Restrepo [2010, Hetherington, Junger]
Powerful documentary that follows a U.S. platoon in Afghanistan. The movie gets its title from an outpost named OP Restrepo, named after PFC Juan Sebastián Restrepo who was killed during the campaign. Part of the film follows the platoon on the extremely dangerous Operation Rock Avalanche mission in which a number of people, both soldiers and civilians, are injured and/or killed. A very emotional movie, although it is a little slow in the early stages. 8/10

The Lady Vanishes [1938, Hitchcock]
The first British Hitchcock film I have seen. I liked it, but not as much as others. The movie starts off a little slow as Hitchcock introduces us to a variety of characters, but it picks up once everyone is aboard the train. This was funnier than I expected, with a lot of witty dialogue and interactions between characters. 7.5/10

The Parking Lot Movie [2010, Eckman]
A documentary focused on a Virginia parking lot and its employees. Basically it is a bunch of guys bitching about people and their cars. Some entertaining banter, but this felt utterly pointless overall. It makes me wish I made a documentary about my pizza delivery days — I had far more interesting encounters doing that. 6/10


Fallout: New Vegas [Xbox 360, 2010]
I’m not sure what took me so long to pick this up, especially since Fallout 3 remains one of my favorite games on the 360. New Vegas is basically FO3 with a new story and new areas to explore. It’s basically more of the same, but I couldn’t be happier about it. It seems the game-breaking glitches reported upon the game’s launch have been fixed, so that is a relief. I am still working my way through it, but a full review will be coming at some point.

MLB 11: The Show [PS3, 2011]
I am very happy that it is once again baseball season, and I had to pick up the latest edition of MLB The Show. This year introduces new analog pitching/hitting controls, which is quite an interesting change. I love the analog pitching since it makes you feel like you are actually throwing a baseball (well, as close as you can get with a controller in your hand). The hitting has a steep learning curve and I am still getting used to it, but it feels fluid as well. I am loving the game so far, although I am getting frustrated with my “Road to the Show” closer who is dominating AAA but still hasn’t been called up to the majors. Full review will be coming soon.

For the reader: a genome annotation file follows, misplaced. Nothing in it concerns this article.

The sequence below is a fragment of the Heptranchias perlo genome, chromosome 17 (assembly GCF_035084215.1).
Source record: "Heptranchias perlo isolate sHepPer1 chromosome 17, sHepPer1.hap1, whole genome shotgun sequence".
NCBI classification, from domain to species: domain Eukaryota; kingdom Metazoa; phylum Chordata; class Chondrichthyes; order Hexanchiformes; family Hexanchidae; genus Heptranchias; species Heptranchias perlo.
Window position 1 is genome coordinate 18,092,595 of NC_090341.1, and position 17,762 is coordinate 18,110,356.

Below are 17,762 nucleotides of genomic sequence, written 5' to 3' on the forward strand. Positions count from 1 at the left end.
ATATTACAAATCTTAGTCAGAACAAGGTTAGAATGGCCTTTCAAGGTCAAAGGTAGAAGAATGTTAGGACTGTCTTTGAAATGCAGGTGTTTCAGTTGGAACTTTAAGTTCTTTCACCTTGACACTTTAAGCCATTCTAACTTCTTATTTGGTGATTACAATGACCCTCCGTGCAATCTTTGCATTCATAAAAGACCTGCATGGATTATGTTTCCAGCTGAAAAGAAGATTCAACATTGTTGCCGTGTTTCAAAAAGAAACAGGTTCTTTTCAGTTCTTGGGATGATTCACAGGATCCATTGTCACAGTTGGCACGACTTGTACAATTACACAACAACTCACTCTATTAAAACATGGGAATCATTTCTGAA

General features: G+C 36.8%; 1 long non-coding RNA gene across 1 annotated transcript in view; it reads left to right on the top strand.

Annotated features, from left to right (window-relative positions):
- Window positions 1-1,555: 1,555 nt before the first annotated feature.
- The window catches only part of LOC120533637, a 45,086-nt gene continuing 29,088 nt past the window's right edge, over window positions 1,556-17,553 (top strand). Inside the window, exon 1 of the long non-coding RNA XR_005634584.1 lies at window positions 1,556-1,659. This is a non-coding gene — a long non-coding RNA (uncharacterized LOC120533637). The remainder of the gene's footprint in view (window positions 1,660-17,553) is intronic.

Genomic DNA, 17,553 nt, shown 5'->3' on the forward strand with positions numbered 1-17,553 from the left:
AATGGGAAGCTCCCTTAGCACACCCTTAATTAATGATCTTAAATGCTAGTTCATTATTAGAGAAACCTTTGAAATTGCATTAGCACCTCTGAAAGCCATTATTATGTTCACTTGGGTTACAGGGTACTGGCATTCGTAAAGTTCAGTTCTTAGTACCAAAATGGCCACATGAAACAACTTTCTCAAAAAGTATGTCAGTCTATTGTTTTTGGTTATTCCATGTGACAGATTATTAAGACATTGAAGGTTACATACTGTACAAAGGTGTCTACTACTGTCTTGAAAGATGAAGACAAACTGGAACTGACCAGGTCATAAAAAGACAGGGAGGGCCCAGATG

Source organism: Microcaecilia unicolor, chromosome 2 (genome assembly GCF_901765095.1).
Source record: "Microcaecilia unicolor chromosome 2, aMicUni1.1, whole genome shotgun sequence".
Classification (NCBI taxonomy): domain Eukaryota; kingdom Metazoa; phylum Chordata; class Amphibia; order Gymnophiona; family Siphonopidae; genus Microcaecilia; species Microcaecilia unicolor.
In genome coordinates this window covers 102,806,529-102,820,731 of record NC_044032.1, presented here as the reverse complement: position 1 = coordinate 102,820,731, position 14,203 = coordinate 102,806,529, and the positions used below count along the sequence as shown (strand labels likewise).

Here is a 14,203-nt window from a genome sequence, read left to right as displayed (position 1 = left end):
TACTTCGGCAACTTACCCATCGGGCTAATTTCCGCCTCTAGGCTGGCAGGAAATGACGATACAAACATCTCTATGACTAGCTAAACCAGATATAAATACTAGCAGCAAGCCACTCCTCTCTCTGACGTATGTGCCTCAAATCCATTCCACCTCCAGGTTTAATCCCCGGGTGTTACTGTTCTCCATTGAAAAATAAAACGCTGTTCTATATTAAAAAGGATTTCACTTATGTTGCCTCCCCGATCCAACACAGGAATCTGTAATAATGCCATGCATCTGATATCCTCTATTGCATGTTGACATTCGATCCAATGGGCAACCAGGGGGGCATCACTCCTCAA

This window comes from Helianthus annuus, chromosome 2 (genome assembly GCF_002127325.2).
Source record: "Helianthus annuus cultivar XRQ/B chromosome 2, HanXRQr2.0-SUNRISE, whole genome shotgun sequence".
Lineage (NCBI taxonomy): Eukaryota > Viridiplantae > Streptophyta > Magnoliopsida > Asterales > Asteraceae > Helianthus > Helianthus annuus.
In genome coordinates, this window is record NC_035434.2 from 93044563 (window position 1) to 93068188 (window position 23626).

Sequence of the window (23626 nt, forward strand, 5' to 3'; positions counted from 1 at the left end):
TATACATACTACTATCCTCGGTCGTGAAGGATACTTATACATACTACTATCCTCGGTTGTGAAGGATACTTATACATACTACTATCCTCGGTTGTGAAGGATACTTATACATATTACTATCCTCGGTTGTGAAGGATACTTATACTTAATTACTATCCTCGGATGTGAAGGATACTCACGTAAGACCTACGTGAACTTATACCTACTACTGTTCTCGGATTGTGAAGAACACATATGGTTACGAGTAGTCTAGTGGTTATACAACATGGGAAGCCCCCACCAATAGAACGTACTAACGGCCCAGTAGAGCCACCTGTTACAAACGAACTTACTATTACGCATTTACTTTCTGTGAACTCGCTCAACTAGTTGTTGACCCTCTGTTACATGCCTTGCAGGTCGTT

Out of the Park Baseball 11 [PC, 2010]
On the simulator side of the baseball gaming spectrum, I started playing my old save file from last year’s Out of the Park game. I picked up right where I left off, trying to defend my championship. For whatever reason, my starting lineup got hit with a nasty injury bug near the end of this season. At one point, I only had two of my starting batters healthy! I was still able to hang onto first place thanks to some strong performances from my role players. The new version of OOTP is coming out very soon, and I can’t wait to try it!


The Book of Basketball [Simmons]
Holy hell, this book is huge! Bill Simmons is a basketball nut; I’m not sure many other people could write a 700 page book about the sport (and have it be entertaining, no less!). There have been some pretty fun chapters so far, including a detailed discussion on Chamberlain vs. Russell and a number of interesting “what if?” scenarios. Simmons’ Boston homerisms are a little much at spots, but this has still been a great read.

Watchmen [Moore, Gibbons]
This is my very first graphic novel, a present I received for my birthday last week. I am nearly halfway through and I am loving every page so far. I can’t wait to read what happens, and I could see myself picking up more graphic novels in the future. Does anyone have any recommendations as to what to read next?